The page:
Patrick Freyne: Billy Ocean and Paula Abdul changed my world
The music videos of the 1970s and 80s changed me, not always in a good way
Paula Abdul with her dancing cat MC Skat Cat
Childish Gambino’s This Is America is a reminder of how powerful music videos can be. I’m not going to add much to the barrage of cultural commentary about Donald Glover and Hiro Murai’s code-breakingly insightful exploration of race, performance and institutional violence in America. But it has got me thinking about some of the music videos that have infected my life and worldview. Spoiler alert: unlike This is America they’re not all good.
Opposites Attract by Paula Abdul (1989)
In this video X-Factor USA’s Paula Abdul documents her illicit courtship with MC Skat Kat. This certainly was a case of opposites attracting. Paula was, and remains, a human woman. Her gentleman lover, on the other hand, is an animated cat. This is frowned upon in some cultures.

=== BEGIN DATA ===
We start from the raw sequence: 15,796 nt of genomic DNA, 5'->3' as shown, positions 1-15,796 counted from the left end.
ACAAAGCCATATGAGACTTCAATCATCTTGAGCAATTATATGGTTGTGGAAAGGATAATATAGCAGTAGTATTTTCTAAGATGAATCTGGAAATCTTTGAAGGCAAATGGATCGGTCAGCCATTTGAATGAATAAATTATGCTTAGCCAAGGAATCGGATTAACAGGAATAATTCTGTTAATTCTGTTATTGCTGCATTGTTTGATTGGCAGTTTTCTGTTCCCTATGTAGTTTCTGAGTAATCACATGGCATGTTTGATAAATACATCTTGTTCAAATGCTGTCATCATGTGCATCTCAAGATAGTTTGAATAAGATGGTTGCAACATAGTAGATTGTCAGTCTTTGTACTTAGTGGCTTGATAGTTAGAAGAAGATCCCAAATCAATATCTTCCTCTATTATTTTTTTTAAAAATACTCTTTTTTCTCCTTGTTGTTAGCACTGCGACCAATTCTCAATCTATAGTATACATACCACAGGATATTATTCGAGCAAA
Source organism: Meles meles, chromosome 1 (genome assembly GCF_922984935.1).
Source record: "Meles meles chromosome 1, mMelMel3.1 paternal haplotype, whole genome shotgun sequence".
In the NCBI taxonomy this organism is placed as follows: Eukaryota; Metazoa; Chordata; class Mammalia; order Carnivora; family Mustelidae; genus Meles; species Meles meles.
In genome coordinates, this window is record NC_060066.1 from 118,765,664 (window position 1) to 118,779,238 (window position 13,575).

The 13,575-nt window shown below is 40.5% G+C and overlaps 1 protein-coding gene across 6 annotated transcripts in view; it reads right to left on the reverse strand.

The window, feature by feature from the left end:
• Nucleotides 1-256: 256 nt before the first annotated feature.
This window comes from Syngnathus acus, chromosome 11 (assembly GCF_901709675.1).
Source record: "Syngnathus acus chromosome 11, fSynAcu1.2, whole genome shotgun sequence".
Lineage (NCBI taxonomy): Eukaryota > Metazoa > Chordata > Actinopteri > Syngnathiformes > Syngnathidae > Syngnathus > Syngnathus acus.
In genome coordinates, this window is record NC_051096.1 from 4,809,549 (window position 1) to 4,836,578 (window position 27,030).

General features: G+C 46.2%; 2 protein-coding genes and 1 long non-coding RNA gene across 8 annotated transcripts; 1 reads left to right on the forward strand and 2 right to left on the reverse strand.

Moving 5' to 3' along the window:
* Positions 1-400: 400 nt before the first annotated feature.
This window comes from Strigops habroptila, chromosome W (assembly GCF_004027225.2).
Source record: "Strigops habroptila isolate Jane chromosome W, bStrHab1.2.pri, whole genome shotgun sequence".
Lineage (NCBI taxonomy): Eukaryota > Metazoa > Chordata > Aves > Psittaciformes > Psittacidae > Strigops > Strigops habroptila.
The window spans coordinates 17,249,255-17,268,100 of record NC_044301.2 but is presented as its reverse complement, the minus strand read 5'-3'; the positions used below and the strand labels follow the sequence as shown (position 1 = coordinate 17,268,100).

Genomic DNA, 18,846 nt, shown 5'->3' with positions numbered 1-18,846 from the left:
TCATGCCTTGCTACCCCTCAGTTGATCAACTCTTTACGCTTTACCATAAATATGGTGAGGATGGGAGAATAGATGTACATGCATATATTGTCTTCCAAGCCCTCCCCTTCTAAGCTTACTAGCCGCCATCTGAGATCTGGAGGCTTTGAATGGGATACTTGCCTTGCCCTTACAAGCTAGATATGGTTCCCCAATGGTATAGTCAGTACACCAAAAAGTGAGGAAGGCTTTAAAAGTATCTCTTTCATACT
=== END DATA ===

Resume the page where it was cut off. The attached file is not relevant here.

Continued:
They are aware of many of the obstacles they need to overcome. Their differences are itemised in the song lyrics. MC Skat Kat is a maverick cat who wears sunglasses and lives in a bin whereas Abdul, her unconventional feliphilia notwithstanding, is a conservative homo-sapien who likes owning a bed and having opposable thumbs.
There’s still an element of denial evidenced in the video. They never explicitly reference the fact that MC Skat Kat is a) a cat and b) a series of drawings . They are consequently, both geographically and psychically, perpetually four steps apart (“I take two steps forward,” says Abdul. “I take two steps back,” says Kat) nonetheless they get together because opposites attract. They’re still married to this day.
A stray observation: cat tailors apparently leave a hole in cat trousers for a tail whereas I feel they should actually create a sort of third fabric “leg” for that appendage (NB when a cat wears trousers its front legs become “arms” by default).
Beat It and Bad by Michael Jackson (1982 and 1987)
As a child I enjoyed gritty documentaries about gang culture in America, such as Beat It’ and ‘Bad. In these videos, various toughs in leather jackets and night-time sunglasses gather in the urban wasteland for a showdown. It’s unclear what their “beef” is but presumably someone’s honour has been impugned.
Every sort of gang member is represented – the old-school goombah in a trilby, the bandana-wearing street hoodlum chewing on a toothpick, the smooth hombre on terrifying red roller skates, and, of course, former child star Michael Jackson.